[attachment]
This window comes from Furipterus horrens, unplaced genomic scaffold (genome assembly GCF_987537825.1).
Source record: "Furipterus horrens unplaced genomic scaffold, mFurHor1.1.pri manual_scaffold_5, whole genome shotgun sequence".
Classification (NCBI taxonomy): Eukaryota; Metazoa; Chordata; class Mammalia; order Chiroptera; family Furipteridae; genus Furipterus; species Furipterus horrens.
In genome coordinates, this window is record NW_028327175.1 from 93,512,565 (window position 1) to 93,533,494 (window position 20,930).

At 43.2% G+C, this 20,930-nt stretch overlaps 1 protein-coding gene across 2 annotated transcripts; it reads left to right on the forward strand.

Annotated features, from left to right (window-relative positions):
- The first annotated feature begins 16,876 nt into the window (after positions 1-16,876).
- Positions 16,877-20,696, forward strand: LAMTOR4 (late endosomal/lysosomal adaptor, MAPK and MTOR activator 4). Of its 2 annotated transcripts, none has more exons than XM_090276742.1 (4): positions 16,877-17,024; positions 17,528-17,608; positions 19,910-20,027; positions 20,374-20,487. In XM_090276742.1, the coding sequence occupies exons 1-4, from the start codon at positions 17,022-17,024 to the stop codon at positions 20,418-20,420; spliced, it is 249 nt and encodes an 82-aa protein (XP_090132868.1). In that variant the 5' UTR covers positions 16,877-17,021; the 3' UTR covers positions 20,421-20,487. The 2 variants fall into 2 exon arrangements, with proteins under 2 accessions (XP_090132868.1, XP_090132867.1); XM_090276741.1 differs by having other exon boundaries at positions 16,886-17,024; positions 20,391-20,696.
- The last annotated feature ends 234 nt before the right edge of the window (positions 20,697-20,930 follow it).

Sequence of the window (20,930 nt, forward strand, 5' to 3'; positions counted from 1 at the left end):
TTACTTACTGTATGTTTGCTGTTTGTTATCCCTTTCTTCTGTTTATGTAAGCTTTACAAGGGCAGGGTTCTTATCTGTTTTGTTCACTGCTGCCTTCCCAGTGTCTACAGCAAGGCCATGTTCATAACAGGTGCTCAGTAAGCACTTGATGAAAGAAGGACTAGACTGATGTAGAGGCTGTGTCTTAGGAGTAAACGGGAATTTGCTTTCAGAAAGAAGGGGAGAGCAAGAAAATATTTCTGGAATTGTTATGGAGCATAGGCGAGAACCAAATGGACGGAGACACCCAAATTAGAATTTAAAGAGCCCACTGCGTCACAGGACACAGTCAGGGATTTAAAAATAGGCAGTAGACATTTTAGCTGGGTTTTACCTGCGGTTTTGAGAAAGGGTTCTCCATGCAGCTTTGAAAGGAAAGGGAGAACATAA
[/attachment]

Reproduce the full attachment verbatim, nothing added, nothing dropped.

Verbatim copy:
This window comes from Furipterus horrens, unplaced genomic scaffold (genome assembly GCF_987537825.1).
Source record: "Furipterus horrens unplaced genomic scaffold, mFurHor1.1.pri manual_scaffold_5, whole genome shotgun sequence".
Classification (NCBI taxonomy): Eukaryota; Metazoa; Chordata; class Mammalia; order Chiroptera; family Furipteridae; genus Furipterus; species Furipterus horrens.
In genome coordinates, this window is record NW_028327175.1 from 93,512,565 (window position 1) to 93,533,494 (window position 20,930).

At 43.2% G+C, this 20,930-nt stretch overlaps 1 protein-coding gene across 2 annotated transcripts; it reads left to right on the forward strand.

Annotated features, from left to right (window-relative positions):
- The first annotated feature begins 16,876 nt into the window (after positions 1-16,876).
- Positions 16,877-20,696, forward strand: LAMTOR4 (late endosomal/lysosomal adaptor, MAPK and MTOR activator 4). Of its 2 annotated transcripts, none has more exons than XM_090276742.1 (4): positions 16,877-17,024; positions 17,528-17,608; positions 19,910-20,027; positions 20,374-20,487. In XM_090276742.1, the coding sequence occupies exons 1-4, from the start codon at positions 17,022-17,024 to the stop codon at positions 20,418-20,420; spliced, it is 249 nt and encodes an 82-aa protein (XP_090132868.1). In that variant the 5' UTR covers positions 16,877-17,021; the 3' UTR covers positions 20,421-20,487. The 2 variants fall into 2 exon arrangements, with proteins under 2 accessions (XP_090132868.1, XP_090132867.1); XM_090276741.1 differs by having other exon boundaries at positions 16,886-17,024; positions 20,391-20,696.
- The last annotated feature ends 234 nt before the right edge of the window (positions 20,697-20,930 follow it).

Sequence of the window (20,930 nt, forward strand, 5' to 3'; positions counted from 1 at the left end):
TTACTTACTGTATGTTTGCTGTTTGTTATCCCTTTCTTCTGTTTATGTAAGCTTTACAAGGGCAGGGTTCTTATCTGTTTTGTTCACTGCTGCCTTCCCAGTGTCTACAGCAAGGCCATGTTCATAACAGGTGCTCAGTAAGCACTTGATGAAAGAAGGACTAGACTGATGTAGAGGCTGTGTCTTAGGAGTAAACGGGAATTTGCTTTCAGAAAGAAGGGGAGAGCAAGAAAATATTTCTGGAATTGTTATGGAGCATAGGCGAGAACCAAATGGACGGAGACACCCAAATTAGAATTTAAAGAGCCCACTGCGTCACAGGACACAGTCAGGGATTTAAAAATAGGCAGTAGACATTTTAGCTGGGTTTTACCTGCGGTTTTGAGAAAGGGTTCTCCATGCAGCTTTGAAAGGAAAGGGAGAACATAA